Electroporation of Pseudomonas putida strains was performed as described elsewhere [32, 33], using a MicroPulser electroporator and Gene Pulser Cuvettes with 0.2 cm gap (Bio-Rad, USA). Transformants were selected on LB agar plates with kanamycin or gentamycin and incubated at 30 °C for 24 h.

In silico identification of sequences with high similarity to the S. cerevisiae enzyme trans-cinnamic acid decarboxylase 1 (FDC1). Design and in vitro synthesis of FDC1-like enzymes

The Saccharomyces cerevisiae FDC1 sequence was used as a query to identify in UniProtKB homologous sequences using BLAST [34]. UniProt KB was used because it is a large resource of protein sequences with detailed annotations and cross-references to external data collection such as DDBJ/EMBL/GenBank [35]. Multiple alignments of different homologous sequences were performed using the MultAlin program ( A consensus sequence from each multiple alignment was derived.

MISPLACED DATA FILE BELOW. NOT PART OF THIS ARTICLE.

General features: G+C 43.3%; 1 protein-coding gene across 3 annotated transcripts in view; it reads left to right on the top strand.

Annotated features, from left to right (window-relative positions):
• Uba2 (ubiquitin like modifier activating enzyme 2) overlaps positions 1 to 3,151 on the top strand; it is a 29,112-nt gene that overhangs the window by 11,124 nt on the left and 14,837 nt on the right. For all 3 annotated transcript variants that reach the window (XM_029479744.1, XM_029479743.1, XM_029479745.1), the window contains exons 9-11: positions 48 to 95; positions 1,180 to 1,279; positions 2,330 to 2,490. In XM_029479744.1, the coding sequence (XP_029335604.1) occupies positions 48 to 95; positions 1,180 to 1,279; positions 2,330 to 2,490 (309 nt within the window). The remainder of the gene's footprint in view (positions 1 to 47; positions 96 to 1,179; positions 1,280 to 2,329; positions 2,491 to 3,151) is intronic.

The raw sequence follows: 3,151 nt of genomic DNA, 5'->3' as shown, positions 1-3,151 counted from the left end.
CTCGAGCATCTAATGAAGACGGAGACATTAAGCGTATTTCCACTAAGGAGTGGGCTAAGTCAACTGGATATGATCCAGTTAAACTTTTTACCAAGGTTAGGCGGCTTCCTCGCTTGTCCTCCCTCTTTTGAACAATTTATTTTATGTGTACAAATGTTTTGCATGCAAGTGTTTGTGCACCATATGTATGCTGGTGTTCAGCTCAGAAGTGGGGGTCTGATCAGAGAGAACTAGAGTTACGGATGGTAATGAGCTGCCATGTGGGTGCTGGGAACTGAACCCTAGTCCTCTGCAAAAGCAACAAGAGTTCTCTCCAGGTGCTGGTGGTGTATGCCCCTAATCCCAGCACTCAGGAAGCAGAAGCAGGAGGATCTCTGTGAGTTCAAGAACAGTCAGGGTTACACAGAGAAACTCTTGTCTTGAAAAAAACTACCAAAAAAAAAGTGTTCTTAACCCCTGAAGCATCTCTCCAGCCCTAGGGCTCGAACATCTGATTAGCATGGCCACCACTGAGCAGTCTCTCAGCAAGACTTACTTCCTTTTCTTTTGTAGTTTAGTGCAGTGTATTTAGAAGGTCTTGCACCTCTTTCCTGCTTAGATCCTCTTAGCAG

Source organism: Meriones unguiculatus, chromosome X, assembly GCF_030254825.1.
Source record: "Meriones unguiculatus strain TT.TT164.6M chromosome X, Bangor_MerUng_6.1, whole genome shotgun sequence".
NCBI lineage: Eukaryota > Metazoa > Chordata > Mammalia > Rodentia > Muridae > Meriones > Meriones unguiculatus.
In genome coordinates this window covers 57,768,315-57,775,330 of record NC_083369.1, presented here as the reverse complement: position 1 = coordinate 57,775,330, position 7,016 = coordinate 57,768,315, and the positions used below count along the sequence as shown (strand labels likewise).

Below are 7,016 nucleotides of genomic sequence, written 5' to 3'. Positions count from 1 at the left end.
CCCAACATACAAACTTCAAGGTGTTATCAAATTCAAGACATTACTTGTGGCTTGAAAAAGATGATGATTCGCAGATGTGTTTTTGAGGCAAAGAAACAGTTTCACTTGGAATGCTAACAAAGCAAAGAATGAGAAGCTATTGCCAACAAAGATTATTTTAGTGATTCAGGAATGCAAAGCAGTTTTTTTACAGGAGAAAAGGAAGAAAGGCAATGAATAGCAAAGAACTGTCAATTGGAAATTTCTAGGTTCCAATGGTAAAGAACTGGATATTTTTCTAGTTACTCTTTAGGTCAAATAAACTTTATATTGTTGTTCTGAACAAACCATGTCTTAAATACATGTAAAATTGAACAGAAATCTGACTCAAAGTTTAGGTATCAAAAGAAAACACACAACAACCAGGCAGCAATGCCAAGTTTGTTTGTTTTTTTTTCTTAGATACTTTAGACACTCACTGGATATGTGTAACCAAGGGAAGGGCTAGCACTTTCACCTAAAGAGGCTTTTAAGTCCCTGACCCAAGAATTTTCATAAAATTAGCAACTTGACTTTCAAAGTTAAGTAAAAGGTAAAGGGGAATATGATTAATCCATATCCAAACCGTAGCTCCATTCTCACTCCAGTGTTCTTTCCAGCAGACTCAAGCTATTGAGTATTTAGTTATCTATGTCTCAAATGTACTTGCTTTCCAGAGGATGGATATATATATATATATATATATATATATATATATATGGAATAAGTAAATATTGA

Once the protein consensus sequences were obtained, the synthesis of the corresponding Pseudomonas codon-optimized genes was carried out by GenScript®. The synthetic genes (psc1 and psd1) were cloned into the GmR, broad-host range pSEVA632 plasmid [36] flanked by enzyme restriction sites (BamHI and EcoRI) and transformed into E. coli DH5α cells. Next, the resulting plasmids pPSC1 and pPSD1 were transformed into P. putida DOT-T1E, P. putida CM12-5, and P. putida CM12-5 (pPALN) strains. The correct cloning of the synthetic variants was confirmed by DNA sequencing. To construct pPALN_C1, the psc1 gene was sub-cloned from pPSC1 (BamHI and EcoRI fragment) into pPALN downstream the pal genes.

PAL activity assay in P. putida whole cells